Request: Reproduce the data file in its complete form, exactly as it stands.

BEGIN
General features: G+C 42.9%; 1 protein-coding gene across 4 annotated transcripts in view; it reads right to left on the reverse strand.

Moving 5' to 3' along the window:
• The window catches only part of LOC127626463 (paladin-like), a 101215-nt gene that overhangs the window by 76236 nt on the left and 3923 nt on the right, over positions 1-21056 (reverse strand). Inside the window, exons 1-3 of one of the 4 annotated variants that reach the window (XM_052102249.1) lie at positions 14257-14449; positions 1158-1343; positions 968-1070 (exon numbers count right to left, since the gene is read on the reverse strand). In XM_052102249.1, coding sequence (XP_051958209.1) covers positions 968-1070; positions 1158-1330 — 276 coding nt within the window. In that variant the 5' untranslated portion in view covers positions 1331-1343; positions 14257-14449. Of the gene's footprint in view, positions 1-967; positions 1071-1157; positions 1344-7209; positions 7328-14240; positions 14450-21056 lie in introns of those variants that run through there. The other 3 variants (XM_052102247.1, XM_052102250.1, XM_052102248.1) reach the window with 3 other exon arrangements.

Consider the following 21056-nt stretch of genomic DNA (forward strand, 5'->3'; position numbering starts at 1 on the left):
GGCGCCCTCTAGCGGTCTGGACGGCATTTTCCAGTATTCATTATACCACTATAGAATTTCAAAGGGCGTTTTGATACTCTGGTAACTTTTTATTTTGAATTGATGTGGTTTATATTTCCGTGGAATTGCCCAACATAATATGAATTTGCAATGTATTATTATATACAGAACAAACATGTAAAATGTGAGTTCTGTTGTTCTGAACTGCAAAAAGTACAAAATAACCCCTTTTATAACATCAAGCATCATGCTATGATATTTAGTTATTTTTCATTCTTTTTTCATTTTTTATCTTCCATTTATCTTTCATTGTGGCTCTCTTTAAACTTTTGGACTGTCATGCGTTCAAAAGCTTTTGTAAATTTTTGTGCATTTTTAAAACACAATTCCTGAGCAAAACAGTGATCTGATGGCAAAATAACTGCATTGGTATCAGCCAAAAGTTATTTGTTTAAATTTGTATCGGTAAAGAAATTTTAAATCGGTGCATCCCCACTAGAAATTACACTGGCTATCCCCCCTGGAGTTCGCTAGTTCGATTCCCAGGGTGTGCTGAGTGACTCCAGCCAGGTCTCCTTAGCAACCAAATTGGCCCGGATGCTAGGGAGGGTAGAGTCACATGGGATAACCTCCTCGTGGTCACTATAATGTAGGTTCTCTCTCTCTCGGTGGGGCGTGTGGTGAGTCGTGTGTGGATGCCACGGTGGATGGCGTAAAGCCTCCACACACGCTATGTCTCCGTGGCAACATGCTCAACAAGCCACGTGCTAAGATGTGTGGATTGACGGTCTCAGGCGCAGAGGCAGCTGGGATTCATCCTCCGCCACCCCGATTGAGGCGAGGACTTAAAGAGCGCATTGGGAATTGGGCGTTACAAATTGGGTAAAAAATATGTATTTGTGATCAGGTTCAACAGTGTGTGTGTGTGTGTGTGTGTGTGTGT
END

General features: G+C 42.9%; 1 protein-coding gene across 4 annotated transcripts in view; it reads right to left on the reverse strand.

Moving 5' to 3' along the window:
• The window catches only part of LOC127626463 (paladin-like), a 101215-nt gene that overhangs the window by 76236 nt on the left and 3923 nt on the right, over positions 1-21056 (reverse strand). Inside the window, exons 1-3 of one of the 4 annotated variants that reach the window (XM_052102249.1) lie at positions 14257-14449; positions 1158-1343; positions 968-1070 (exon numbers count right to left, since the gene is read on the reverse strand). In XM_052102249.1, coding sequence (XP_051958209.1) covers positions 968-1070; positions 1158-1330 — 276 coding nt within the window. In that variant the 5' untranslated portion in view covers positions 1331-1343; positions 14257-14449. Of the gene's footprint in view, positions 1-967; positions 1071-1157; positions 1344-7209; positions 7328-14240; positions 14450-21056 lie in introns of those variants that run through there. The other 3 variants (XM_052102247.1, XM_052102250.1, XM_052102248.1) reach the window with 3 other exon arrangements.

Consider the following 21056-nt stretch of genomic DNA (forward strand, 5'->3'; position numbering starts at 1 on the left):
GGCGCCCTCTAGCGGTCTGGACGGCATTTTCCAGTATTCATTATACCACTATAGAATTTCAAAGGGCGTTTTGATACTCTGGTAACTTTTTATTTTGAATTGATGTGGTTTATATTTCCGTGGAATTGCCCAACATAATATGAATTTGCAATGTATTATTATATACAGAACAAACATGTAAAATGTGAGTTCTGTTGTTCTGAACTGCAAAAAGTACAAAATAACCCCTTTTATAACATCAAGCATCATGCTATGATATTTAGTTATTTTTCATTCTTTTTTCATTTTTTATCTTCCATTTATCTTTCATTGTGGCTCTCTTTAAACTTTTGGACTGTCATGCGTTCAAAAGCTTTTGTAAATTTTTGTGCATTTTTAAAACACAATTCCTGAGCAAAACAGTGATCTGATGGCAAAATAACTGCATTGGTATCAGCCAAAAGTTATTTGTTTAAATTTGTATCGGTAAAGAAATTTTAAATCGGTGCATCCCCACTAGAAATTACACTGGCTATCCCCCCTGGAGTTCGCTAGTTCGATTCCCAGGGTGTGCTGAGTGACTCCAGCCAGGTCTCCTTAGCAACCAAATTGGCCCGGATGCTAGGGAGGGTAGAGTCACATGGGATAACCTCCTCGTGGTCACTATAATGTAGGTTCTCTCTCTCTCGGTGGGGCGTGTGGTGAGTCGTGTGTGGATGCCACGGTGGATGGCGTAAAGCCTCCACACACGCTATGTCTCCGTGGCAACATGCTCAACAAGCCACGTGCTAAGATGTGTGGATTGACGGTCTCAGGCGCAGAGGCAGCTGGGATTCATCCTCCGCCACCCCGATTGAGGCGAGGACTTAAAGAGCGCATTGGGAATTGGGCGTTACAAATTGGGTAAAAAATATGTATTTGTGATCAGGTTCAACAGTGTGTGTGTGTGTGTGTGTGTGTGTGT